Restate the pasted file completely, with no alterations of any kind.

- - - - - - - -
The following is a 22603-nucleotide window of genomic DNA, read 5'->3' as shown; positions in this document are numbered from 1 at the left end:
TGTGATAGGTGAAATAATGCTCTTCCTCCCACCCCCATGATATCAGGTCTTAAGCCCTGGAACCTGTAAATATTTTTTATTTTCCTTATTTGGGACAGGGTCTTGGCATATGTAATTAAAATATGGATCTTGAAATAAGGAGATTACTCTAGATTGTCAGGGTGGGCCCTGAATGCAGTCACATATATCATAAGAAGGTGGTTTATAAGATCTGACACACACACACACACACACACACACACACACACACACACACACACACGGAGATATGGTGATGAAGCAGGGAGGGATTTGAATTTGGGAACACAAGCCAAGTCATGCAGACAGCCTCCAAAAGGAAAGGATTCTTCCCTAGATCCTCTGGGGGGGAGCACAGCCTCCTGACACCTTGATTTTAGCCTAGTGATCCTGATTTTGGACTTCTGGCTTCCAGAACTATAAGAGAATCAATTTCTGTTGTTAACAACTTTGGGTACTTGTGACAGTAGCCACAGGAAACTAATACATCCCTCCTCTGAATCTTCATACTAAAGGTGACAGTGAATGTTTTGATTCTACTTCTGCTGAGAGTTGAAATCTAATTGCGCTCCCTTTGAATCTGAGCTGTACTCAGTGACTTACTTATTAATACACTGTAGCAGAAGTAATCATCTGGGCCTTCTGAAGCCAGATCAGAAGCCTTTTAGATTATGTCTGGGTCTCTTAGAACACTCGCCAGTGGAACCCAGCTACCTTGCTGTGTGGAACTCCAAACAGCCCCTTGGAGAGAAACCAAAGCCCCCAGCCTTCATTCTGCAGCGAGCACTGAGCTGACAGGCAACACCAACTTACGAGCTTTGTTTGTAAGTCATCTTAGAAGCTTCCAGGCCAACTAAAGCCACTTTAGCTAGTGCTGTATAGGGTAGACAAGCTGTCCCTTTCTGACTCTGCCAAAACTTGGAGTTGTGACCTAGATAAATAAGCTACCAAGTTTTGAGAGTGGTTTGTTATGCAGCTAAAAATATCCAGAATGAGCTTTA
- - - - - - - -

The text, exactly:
The following is a 22603-nucleotide window of genomic DNA, read 5'->3' as shown; positions in this document are numbered from 1 at the left end:
TGTGATAGGTGAAATAATGCTCTTCCTCCCACCCCCATGATATCAGGTCTTAAGCCCTGGAACCTGTAAATATTTTTTATTTTCCTTATTTGGGACAGGGTCTTGGCATATGTAATTAAAATATGGATCTTGAAATAAGGAGATTACTCTAGATTGTCAGGGTGGGCCCTGAATGCAGTCACATATATCATAAGAAGGTGGTTTATAAGATCTGACACACACACACACACACACACACACACACACACACACACACACACACGGAGATATGGTGATGAAGCAGGGAGGGATTTGAATTTGGGAACACAAGCCAAGTCATGCAGACAGCCTCCAAAAGGAAAGGATTCTTCCCTAGATCCTCTGGGGGGGAGCACAGCCTCCTGACACCTTGATTTTAGCCTAGTGATCCTGATTTTGGACTTCTGGCTTCCAGAACTATAAGAGAATCAATTTCTGTTGTTAACAACTTTGGGTACTTGTGACAGTAGCCACAGGAAACTAATACATCCCTCCTCTGAATCTTCATACTAAAGGTGACAGTGAATGTTTTGATTCTACTTCTGCTGAGAGTTGAAATCTAATTGCGCTCCCTTTGAATCTGAGCTGTACTCAGTGACTTACTTATTAATACACTGTAGCAGAAGTAATCATCTGGGCCTTCTGAAGCCAGATCAGAAGCCTTTTAGATTATGTCTGGGTCTCTTAGAACACTCGCCAGTGGAACCCAGCTACCTTGCTGTGTGGAACTCCAAACAGCCCCTTGGAGAGAAACCAAAGCCCCCAGCCTTCATTCTGCAGCGAGCACTGAGCTGACAGGCAACACCAACTTACGAGCTTTGTTTGTAAGTCATCTTAGAAGCTTCCAGGCCAACTAAAGCCACTTTAGCTAGTGCTGTATAGGGTAGACAAGCTGTCCCTTTCTGACTCTGCCAAAACTTGGAGTTGTGACCTAGATAAATAAGCTACCAAGTTTTGAGAGTGGTTTGTTATGCAGCTAAAAATATCCAGAATGAGCTTTA